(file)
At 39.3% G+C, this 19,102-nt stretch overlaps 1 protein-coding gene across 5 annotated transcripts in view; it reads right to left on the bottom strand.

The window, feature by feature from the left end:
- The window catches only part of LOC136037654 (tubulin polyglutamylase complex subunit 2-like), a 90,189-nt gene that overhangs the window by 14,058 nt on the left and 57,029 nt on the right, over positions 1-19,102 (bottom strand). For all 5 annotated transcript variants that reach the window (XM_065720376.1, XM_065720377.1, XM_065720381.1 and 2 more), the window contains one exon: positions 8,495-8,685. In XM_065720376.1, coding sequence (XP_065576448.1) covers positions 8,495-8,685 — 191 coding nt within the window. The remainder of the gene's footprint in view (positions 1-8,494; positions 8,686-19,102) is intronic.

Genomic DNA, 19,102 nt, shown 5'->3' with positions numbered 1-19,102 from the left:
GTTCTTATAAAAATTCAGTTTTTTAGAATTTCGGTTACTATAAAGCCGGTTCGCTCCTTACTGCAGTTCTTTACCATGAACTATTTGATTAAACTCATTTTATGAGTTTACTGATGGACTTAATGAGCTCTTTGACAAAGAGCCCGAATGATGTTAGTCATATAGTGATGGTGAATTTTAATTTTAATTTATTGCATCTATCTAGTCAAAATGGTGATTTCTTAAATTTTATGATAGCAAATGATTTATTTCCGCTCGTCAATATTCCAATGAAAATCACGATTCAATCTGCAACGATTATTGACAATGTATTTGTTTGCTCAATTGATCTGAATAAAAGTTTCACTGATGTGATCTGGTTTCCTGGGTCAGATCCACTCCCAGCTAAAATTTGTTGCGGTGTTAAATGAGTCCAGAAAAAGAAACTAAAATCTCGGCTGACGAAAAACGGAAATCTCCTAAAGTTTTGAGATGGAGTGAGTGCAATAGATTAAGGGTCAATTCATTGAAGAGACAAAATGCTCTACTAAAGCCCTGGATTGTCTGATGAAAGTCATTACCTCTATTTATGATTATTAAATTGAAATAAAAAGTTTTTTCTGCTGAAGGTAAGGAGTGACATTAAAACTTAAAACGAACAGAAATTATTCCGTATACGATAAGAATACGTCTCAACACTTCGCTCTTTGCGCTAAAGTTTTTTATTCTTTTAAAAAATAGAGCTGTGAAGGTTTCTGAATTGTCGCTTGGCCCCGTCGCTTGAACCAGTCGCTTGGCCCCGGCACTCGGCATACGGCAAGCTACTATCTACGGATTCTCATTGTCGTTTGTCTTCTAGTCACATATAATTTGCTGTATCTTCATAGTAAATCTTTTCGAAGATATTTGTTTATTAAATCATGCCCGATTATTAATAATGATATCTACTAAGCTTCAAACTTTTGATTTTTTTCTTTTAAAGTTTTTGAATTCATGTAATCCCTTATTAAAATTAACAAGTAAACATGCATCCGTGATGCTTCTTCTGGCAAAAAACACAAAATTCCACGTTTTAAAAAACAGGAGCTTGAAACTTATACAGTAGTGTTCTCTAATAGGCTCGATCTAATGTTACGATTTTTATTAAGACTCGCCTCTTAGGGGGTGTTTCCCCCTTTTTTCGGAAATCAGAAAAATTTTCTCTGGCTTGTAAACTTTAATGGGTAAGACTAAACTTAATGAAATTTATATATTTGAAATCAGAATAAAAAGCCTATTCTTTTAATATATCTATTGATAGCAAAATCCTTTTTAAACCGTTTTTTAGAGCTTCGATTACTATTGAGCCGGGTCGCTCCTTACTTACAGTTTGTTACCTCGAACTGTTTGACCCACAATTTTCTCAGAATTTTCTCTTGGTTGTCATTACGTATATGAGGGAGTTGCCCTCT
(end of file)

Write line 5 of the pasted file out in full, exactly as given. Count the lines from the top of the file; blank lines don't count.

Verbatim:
GTTCTTATAAAAATTCAGTTTTTTAGAATTTCGGTTACTATAAAGCCGGTTCGCTCCTTACTGCAGTTCTTTACCATGAACTATTTGATTAAACTCATTTTATGAGTTTACTGATGGACTTAATGAGCTCTTTGACAAAGAGCCCGAATGATGTTAGTCATATAGTGATGGTGAATTTTAATTTTAATTTATTGCATCTATCTAGTCAAAATGGTGATTTCTTAAATTTTATGATAGCAAATGATTTATTTCCGCTCGTCAATATTCCAATGAAAATCACGATTCAATCTGCAACGATTATTGACAATGTATTTGTTTGCTCAATTGATCTGAATAAAAGTTTCACTGATGTGATCTGGTTTCCTGGGTCAGATCCACTCCCAGCTAAAATTTGTTGCGGTGTTAAATGAGTCCAGAAAAAGAAACTAAAATCTCGGCTGACGAAAAACGGAAATCTCCTAAAGTTTTGAGATGGAGTGAGTGCAATAGATTAAGGGTCAATTCATTGAAGAGACAAAATGCTCTACTAAAGCCCTGGATTGTCTGATGAAAGTCATTACCTCTATTTATGATTATTAAATTGAAATAAAAAGTTTTTTCTGCTGAAGGTAAGGAGTGACATTAAAACTTAAAACGAACAGAAATTATTCCGTATACGATAAGAATACGTCTCAACACTTCGCTCTTTGCGCTAAAGTTTTTTATTCTTTTAAAAAATAGAGCTGTGAAGGTTTCTGAATTGTCGCTTGGCCCCGTCGCTTGAACCAGTCGCTTGGCCCCGGCACTCGGCATACGGCAAGCTACTATCTACGGATTCTCATTGTCGTTTGTCTTCTAGTCACATATAATTTGCTGTATCTTCATAGTAAATCTTTTCGAAGATATTTGTTTATTAAATCATGCCCGATTATTAATAATGATATCTACTAAGCTTCAAACTTTTGATTTTTTTCTTTTAAAGTTTTTGAATTCATGTAATCCCTTATTAAAATTAACAAGTAAACATGCATCCGTGATGCTTCTTCTGGCAAAAAACACAAAATTCCACGTTTTAAAAAACAGGAGCTTGAAACTTATACAGTAGTGTTCTCTAATAGGCTCGATCTAATGTTACGATTTTTATTAAGACTCGCCTCTTAGGGGGTGTTTCCCCCTTTTTTCGGAAATCAGAAAAATTTTCTCTGGCTTGTAAACTTTAATGGGTAAGACTAAACTTAATGAAATTTATATATTTGAAATCAGAATAAAAAGCCTATTCTTTTAATATATCTATTGATAGCAAAATCCTTTTTAAACCGTTTTTTAGAGCTTCGATTACTATTGAGCCGGGTCGCTCCTTACTTACAGTTTGTTACCTCGAACTGTTTGACCCACAATTTTCTCAGAATTTTCTCTTGGTTGTCATTACGTATATGAGGGAGTTGCCCTCT